Heat Illness Prevention Event April 12 In Easton

Water, Rest and Shade for Heat Illness Prevention

News Release Edited By Patrick Cavanaugh

On April 12, a coalition of agricultural organizations will hold two Heat Illness Prevention Sessions in Easton.

Manuel Cunha, Jr., President of Nisei Farmers League, said, “We appreciate the staff and the efforts of the Department of Industrial Relations, Cal/OSHA Consultation with their presentation of the safety message: WATER, REST, SHADE.”

Cunha continued, “the efforts by all our agricultural partners, as well as Cal/OSHA is to educate employers and supervisors about the dangers of working in the heat. We have held many educational sessions, sent out publications, had media events and continue to have ongoing outreach efforts throughout the state. Education is the key to reducing the number of heat illnesses that we see in our fields.”

Attend one of the sessions on April 12 for the latest documents outlining high heat procedures, including additional steps to be taken to ensure our employees’ safety.

Date: Friday, April 12, 2019

Time: Session One in Spanish 10:00 a.m. to noon. Session Two in English 1:30 p.m. to 3:30 p.m.

Place: C.P.D.E.S. Portuguese Hall, 172 W Jefferson Avenue, Easton.

There is no cost for attending these training sessions.

We want to thank our agricultural partners listed below: Nisei Farmers League, Fresno County Farm Bureau, Allied Grape Growers, California Fresh Fruit Association,  African America Farmers of Calif., American Pistachio Growers, California Apple Commission, California Blueberry Commission California Olive Growers Council and Sun-Maid Growers of California.

Heat Illness Prevention for Field Workers

Farmers Guard Their Most Valuable Asset

By Patrick Cavanaugh, Editor

When temperatures are heating up, it’s important that growers are keeping farm employees safe to prevent exhaustion and heat-related illnesses and to ensure that their employees go home to their families at the end of the day.

On an average day, temperatures in fields can range from eight to 10 degrees hotter than the average temperature in the area.

“We try always to have a regular tailgate meeting to remind all of our farm employees about the hazards of working when temperatures are more than 80 degrees,” said Ron Samuelson, a Fresno County grower who produces almonds and cherries. “We educate our employees about the importance of drinking water, the emergency procedures if needed. And for increased prevention, we are in constant contact with the workers throughout the day.”

heat illness
Some type of shade must be available to field employees when temperatures reach 80 degrees.

Samuelson said that shade is essential once temperatures reach around 80 degrees and they make sure there is adequate shade in the morning if temperatures are going to get to that high.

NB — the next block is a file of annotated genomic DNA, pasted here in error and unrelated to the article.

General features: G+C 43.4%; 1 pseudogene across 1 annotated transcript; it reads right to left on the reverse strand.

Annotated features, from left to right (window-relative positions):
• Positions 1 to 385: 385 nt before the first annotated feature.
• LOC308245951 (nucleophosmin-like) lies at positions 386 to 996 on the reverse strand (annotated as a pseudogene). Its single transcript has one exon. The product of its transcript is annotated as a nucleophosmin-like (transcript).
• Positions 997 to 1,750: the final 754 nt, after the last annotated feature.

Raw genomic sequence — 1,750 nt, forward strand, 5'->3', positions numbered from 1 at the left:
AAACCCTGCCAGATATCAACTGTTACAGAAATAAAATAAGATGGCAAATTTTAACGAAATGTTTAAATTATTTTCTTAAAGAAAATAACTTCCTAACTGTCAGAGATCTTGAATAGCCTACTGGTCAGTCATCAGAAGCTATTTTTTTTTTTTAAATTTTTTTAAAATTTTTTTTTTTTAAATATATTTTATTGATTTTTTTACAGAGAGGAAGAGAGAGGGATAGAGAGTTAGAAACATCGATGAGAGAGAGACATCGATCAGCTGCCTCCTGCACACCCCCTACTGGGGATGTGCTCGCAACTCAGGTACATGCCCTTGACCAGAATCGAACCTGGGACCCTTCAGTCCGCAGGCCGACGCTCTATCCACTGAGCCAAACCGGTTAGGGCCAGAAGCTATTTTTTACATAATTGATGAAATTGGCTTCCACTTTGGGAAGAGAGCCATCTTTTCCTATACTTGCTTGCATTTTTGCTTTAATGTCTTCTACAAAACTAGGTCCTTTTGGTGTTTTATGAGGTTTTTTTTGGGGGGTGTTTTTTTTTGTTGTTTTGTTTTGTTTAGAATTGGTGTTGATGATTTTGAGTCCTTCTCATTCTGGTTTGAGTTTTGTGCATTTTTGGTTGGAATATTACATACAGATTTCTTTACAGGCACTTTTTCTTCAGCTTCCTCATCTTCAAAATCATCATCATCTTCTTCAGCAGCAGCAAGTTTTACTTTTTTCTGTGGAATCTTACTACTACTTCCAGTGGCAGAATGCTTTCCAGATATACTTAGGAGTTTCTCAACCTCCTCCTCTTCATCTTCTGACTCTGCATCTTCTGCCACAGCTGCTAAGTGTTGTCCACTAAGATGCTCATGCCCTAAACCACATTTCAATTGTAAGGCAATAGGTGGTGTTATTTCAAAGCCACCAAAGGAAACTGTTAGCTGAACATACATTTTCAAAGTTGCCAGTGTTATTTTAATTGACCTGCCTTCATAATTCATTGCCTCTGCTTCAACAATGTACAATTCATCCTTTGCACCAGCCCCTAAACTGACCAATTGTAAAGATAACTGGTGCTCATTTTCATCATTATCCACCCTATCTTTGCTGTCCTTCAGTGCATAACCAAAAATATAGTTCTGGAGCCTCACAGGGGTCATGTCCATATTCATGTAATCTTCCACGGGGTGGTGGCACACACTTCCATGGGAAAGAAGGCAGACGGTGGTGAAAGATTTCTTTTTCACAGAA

“If field employees are in an almond orchard where there are mature trees, there is adequate \shade for them to sit and rest under a tree to cool down,” Samuelson explained. “And when the temperature begins to reach 100 degrees, it’s not uncommon for work to stop to give employees a break from the heat.”

“If temperatures go over 95 degrees, we employ other procedures. The first thing we would do is to talk to the guys to get their input as to what’s their thoughts on how soon they want to stop working for the day.”

“A lot of times, we’ll start a little bit earlier and knock off earlier. Then we take breaks more often as well. We try to maintain that, encourage them to drink at least a quart per hour throughout the day. We make sure they let us know if the water jugs are down to a gallon are less. That way we can get them refilled right away.”

Employee safety is paramount because it would be impossible for farmers to farm without them.

“So it’s essential to help them get through the day and avoid heat stress. At the end of the day, our employees matter most,” Samuelson said.

Heat Illness Prevention for Workers

Training is Key to Heat Illness Prevention

(Part One of a Series)

By Patrick Cavanaugh, Farm News Director

Temperatures heating up throughout Central California are a reminder of the critical importance of heat illness prevention for farm employees working in the luminous fields.

Scott Peters farms peaches and nectarines in the Reedley and Dinuba areas of Fresno County. He carefully watches his workers. “During the high heat periods, we have to be very careful so the guys don’t get heat illness, heat stroke types of symptoms. So we have shade and cold water readily available. We’re working on portable toilets now that have covers over them so they’re not as warm, for summer use.”

Scott Peters

Peters maintains that prevention is always the best way to keep workers safe. “It comes down to regular training,” he said.

“We also conduct heat illness training with all the field workers. We go over proper clothing light-colored clothing, cool clothing, hats, bandanas and sunscreento help prevent issues,” Peters said. “If the field worker is safe and happy, he does a better job. It’s better performance and, all the way around, everybody benefits.”

And Cal/OSHA rules require certain provisions to ensure workers’ safety as the days warm up. “We have postings,” Peters said. “Our crew bosses have binders with all the heat illness information, emergency contact numbers – both company and medical – such as 911 and the local hospital. [These postings] are with them in their vans and [affixed] to our restroom units in the field.”